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01.12.2018 | Research | Ausgabe 1/2018 Open Access

Health and Quality of Life Outcomes 1/2018

Catquest-9SF questionnaire: validation of Malay and Chinese-language versions using Rasch analysis

Zeitschrift:
Health and Quality of Life Outcomes > Ausgabe 1/2018
Autoren:
Tassha Hilda Adnan, Mokhlisoh Mohamed Apandi, Haireen Kamaruddin, Mohamad Aziz Salowi, Kian Boon Law, Jamaiyah Haniff, Pik Pin Goh

Abstract

Background

Catquest questionnaire was originally developed in Swedish to measure patients’ self-assessed visual function to evaluate the benefit of cataract surgery. The result of the Rasch analysis leading to the creation of the nine-item short form of Catquest, (Catquest-9SF), and it had been translated and validated in English. The aim is therefore to evaluate the translated Catquest-9SF questionnaire in Malay and Chinese (Mandarin) language version for measuring patient-reported visual function among cataract population in Malaysia.

Methods

The English version of Catquest-9SF questionnaire was translated and back translated into Malay and Chinese languages. The Malay and Chinese translated versions were self-administered by 236 and 202 pre-operative patients drawn from a cataract surgery waiting list, respectively. The translated Catquest-9SF data and its four response options were assessed for fit to the Rasch model.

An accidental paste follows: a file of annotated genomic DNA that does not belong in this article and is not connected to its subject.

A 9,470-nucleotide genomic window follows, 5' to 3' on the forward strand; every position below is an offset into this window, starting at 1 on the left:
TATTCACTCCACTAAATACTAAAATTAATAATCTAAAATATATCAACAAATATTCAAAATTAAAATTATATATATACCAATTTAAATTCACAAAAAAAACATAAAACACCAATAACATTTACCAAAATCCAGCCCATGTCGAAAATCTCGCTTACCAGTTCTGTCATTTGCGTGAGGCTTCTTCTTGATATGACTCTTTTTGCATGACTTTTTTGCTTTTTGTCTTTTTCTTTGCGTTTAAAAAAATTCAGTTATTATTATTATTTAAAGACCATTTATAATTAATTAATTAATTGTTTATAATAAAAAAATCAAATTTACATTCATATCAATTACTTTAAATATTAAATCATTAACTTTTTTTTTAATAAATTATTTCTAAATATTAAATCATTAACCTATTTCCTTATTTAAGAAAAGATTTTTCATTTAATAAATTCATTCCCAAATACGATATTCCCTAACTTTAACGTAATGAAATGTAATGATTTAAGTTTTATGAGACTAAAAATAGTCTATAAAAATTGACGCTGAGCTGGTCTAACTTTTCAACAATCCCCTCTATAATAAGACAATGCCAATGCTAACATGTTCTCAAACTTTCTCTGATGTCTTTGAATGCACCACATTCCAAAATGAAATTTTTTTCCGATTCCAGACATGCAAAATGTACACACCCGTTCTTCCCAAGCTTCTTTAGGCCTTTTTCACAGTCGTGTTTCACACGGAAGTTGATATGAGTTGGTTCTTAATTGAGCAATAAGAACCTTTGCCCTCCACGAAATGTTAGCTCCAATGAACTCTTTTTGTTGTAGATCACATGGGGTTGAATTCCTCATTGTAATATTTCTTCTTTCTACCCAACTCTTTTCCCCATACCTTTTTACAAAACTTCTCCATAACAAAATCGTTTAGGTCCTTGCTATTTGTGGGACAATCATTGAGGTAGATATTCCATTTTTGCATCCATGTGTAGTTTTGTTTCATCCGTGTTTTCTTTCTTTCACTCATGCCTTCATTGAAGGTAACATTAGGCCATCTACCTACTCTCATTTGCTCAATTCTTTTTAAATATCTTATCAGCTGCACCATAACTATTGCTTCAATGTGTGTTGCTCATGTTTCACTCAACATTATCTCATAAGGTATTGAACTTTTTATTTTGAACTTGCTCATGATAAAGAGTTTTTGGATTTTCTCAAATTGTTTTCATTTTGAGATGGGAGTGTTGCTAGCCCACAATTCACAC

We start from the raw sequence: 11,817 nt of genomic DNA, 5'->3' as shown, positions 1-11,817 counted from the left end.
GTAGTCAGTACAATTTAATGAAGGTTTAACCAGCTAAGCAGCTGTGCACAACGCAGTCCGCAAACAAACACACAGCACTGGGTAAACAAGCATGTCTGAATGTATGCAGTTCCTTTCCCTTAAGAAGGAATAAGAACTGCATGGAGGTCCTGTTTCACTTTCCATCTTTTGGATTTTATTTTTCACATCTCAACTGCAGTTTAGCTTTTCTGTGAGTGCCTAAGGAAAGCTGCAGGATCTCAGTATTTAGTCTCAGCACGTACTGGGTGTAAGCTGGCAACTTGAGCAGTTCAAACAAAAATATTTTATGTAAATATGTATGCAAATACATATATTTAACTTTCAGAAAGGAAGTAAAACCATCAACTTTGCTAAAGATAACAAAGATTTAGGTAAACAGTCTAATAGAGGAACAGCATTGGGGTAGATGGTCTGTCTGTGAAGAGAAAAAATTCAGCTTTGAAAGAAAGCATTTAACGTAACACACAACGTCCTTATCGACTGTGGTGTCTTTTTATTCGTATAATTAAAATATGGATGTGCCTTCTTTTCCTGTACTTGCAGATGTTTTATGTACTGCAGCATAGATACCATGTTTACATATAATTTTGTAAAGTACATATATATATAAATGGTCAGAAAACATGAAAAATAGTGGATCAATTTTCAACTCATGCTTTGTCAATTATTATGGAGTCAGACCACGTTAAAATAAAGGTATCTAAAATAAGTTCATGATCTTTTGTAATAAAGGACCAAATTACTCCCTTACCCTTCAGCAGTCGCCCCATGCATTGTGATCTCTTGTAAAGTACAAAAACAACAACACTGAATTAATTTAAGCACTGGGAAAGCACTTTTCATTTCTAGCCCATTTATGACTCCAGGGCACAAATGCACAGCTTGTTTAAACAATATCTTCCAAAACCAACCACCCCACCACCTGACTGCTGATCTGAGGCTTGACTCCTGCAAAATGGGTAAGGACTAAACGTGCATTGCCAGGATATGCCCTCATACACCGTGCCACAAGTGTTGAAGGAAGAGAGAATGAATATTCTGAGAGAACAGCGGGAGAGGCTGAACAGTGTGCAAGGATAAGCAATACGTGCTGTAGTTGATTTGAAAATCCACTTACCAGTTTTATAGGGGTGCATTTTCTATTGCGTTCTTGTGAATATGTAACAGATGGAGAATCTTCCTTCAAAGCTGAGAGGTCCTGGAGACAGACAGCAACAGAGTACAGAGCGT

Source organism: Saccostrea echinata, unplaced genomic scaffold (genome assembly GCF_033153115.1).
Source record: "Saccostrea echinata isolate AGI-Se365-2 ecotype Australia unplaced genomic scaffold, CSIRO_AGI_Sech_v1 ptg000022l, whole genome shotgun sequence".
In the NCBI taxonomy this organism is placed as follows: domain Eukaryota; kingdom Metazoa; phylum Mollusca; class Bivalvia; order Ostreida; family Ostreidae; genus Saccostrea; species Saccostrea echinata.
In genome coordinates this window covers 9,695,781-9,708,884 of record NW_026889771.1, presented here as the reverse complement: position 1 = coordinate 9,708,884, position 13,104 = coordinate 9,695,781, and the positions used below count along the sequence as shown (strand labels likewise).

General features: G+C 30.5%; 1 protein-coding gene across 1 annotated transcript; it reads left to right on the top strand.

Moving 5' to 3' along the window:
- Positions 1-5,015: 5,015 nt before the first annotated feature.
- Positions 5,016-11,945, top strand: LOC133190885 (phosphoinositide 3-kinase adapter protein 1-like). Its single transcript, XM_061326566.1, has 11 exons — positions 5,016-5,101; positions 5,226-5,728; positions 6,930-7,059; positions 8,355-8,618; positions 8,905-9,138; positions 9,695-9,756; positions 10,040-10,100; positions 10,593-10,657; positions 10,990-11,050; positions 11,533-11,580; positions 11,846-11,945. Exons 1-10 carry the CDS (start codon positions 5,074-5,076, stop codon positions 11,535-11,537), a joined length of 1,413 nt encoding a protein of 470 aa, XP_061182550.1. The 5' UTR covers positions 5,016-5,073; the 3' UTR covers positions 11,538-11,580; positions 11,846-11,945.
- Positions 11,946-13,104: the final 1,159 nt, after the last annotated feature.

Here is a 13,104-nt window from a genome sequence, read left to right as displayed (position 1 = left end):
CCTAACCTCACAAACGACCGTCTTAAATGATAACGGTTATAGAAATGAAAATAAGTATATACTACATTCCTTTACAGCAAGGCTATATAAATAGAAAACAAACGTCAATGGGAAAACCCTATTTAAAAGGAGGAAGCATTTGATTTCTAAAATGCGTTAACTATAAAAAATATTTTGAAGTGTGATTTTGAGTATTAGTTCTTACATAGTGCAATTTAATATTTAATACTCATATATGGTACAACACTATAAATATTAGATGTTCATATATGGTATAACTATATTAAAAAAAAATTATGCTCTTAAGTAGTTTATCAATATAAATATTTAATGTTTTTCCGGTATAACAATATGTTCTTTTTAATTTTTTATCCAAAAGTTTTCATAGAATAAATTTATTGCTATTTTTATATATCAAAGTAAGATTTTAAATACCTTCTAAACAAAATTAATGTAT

Results

The Catquest-9SF performed well in the Malay and Chinese translated versions fulfilling all criteria for valid measurement, as demonstrated by Rasch analysis. Both versions of questionnaire had ordered response thresholds, with a good person separation (Malay 2.84; and Chinese 2.59) and patient separation reliability (Malay 0.89; Chinese 0.87). Targeting was 0.30 and −0.11 logits in Malay and Chinese versions respectively, indicating that the item difficulty was well suited to the visual abilities of the patients. All items fit a single overall construct (Malay infit range 0.85–1.26, outfit range 0.73–1.13; Chinese infit range 0.80–1.51, outfit range 0.71–1.36), unidimensional by principal components analysis, and was free of Differential Item Functioning (DIF).

Conclusions

These results support the good overall functioning of the Catquest-9SF in patients with cataract. The translated questionnaire to Malay and Chinese-language versions are reliable and valid in measuring visual disability outcomes in the Malaysian cataract population.
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